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Information for StFX faculty and students on campus copyright policies, fair dealing, and copyright resources.


StFX is required to comply with Canadian copyright law. Simply stated, this means that the reproduction and sharing of copyright-protected works by faculty, staff, students, and other members of the StFX community is subject to certain limits and restrictions.

StFX has created a Copyright Policy and Fair Dealing policy to help assist you with figuring out what you can copy, share, show, etc. These policies are based on Canada’s Copyright Act. The Copyright Act outlines the rights of copyright owners regarding the works that they create. The Copyright Act applies to a variety of 'works' such as art, plays, books, journal articles, photographs, computer codes, movies, and musical works (including sound recordings, performances, and communication signals). The copyright holders' rights are balanced with a number of user rights (or exceptions). In this way, copyright benefits society as well as individual creators.

Furthermore, the library has entered into licensing agreements with content providers and publishers that provide for some types of copying and sharing of materials.

A lot of the material you may be using in the context of education and research is protected by copyright and/or licensing agreements. It is, therefore, important you are aware of some of the components of Copyright and Fair Dealings that is covered in this online guide.

How does Copyright Law Apply at a University in Canada

When Do You Need To Think About Copyright?

It's important to think about copyright when you go to use or share a work, even in the context of education and research

  • Do you need to scan portions of a book or upload a journal article to upload to Moodle?
  • Do you need to photocopy a work for handouts?
  • Do you want to show a movie in class? At an event?
  • Do you want to digitize physical newspapers?
  • Are you taking a screenshot of an article or using an image in a presentation?

For example, scanning is copying and may require permission from the copyright owner.  Playing music in the classroom, sharing a born-digital file, or uploading a file from the Internet into Moodle may also require permission.

It’s not always obvious how copyright is involved, so be sure to check out the next page called 'Getting Started' which walks through questions to ask yourself when considering if and how copyright may be involved with the works you want to use and share.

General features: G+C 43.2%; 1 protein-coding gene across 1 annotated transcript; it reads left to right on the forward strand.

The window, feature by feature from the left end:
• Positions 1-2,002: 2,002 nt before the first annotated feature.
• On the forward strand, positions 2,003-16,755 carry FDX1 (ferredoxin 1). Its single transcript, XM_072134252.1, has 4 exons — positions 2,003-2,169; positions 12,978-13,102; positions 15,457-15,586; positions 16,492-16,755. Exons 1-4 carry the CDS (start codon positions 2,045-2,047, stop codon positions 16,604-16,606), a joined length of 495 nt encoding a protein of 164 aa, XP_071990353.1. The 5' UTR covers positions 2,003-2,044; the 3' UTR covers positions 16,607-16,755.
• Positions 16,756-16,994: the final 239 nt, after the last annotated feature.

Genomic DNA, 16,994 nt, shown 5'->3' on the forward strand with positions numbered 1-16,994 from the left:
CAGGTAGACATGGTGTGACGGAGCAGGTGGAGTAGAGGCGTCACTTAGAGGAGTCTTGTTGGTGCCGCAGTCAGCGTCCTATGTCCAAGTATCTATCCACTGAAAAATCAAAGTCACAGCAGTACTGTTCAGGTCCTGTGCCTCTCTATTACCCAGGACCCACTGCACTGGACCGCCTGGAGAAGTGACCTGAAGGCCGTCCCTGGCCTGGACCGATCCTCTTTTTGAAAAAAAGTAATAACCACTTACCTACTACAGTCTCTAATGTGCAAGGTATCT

How long does copyright last?

Since December 30, 2022, the term of copyright in Canada is life-plus-seventy, which was previously a term of life-plus-fifty. This means that copyright protection now lasts for the duration of the lifetime of the author, plus 70 years from the end of the calendar year of their death. 

This extension of the copyright term is not retroactive. Any works whose copyright expired before December 30, 2022 will not receive an additional 20 years of protection (Government of Canada, 2023). 

It should be noted that there are several exceptions to this general rule. As stated by Heer Law (2023), Crown or government works in Canada are protected until published and for an additional 70 years from the date of publication. Additionally, if there is joint authorship, copyright will last for the remainder of the calendar year which the last author dies and for 50 years after that. 

Other exceptions do exist. When in doubt, contact a copyright expert. Heer Law: Intellectual Property Law & Litigation. h


Government of Canada. (2023, January 10). What copyright is. Government of Canada.  property-office/en/what-intellectual-property/what-copyright

Heer Law. (2023, June 23). Copyright FAQ. Heer Law: Intellectual Property Law & Litigation. https://www.heerlaw.come/copyright-faq 

Statement from Canadian Federation of Library Associations. (August 10, 2021)

Please note: This module is offered for information only, and is not a substitute for legal advice.

Works Consulted in the Development of this Guide

Content used on this guide was copied or adapted from:
1)  Copyright Decision Map from Western University with permission.

2) “Copyright Open Educational Resources” by CARL (2020). 
  • All artwork © Giulia Forsythe, made available under a CC0 1.0 License.
  •  Material for the Openly Licensed Materials video has been adapted from: Year of Open Licenses, (CC-BY); Guelph Creative Commons Video: (CC-BY-NC-SA)
  • Scripted material and quizzes have been adapted from Copyright Literacy for Ontario College Employees, ©2014 Ontario Colleges, which is licensed under a CC-BY-SA 4.0 International License. Adapted material is shared here under a different license with permission. Scripts and quizzes have been modified to address an audience of instructors and staff at Canadian universities.
3)  Opening Up Copyright from the University of Alberta.CC-BY-SA 4.0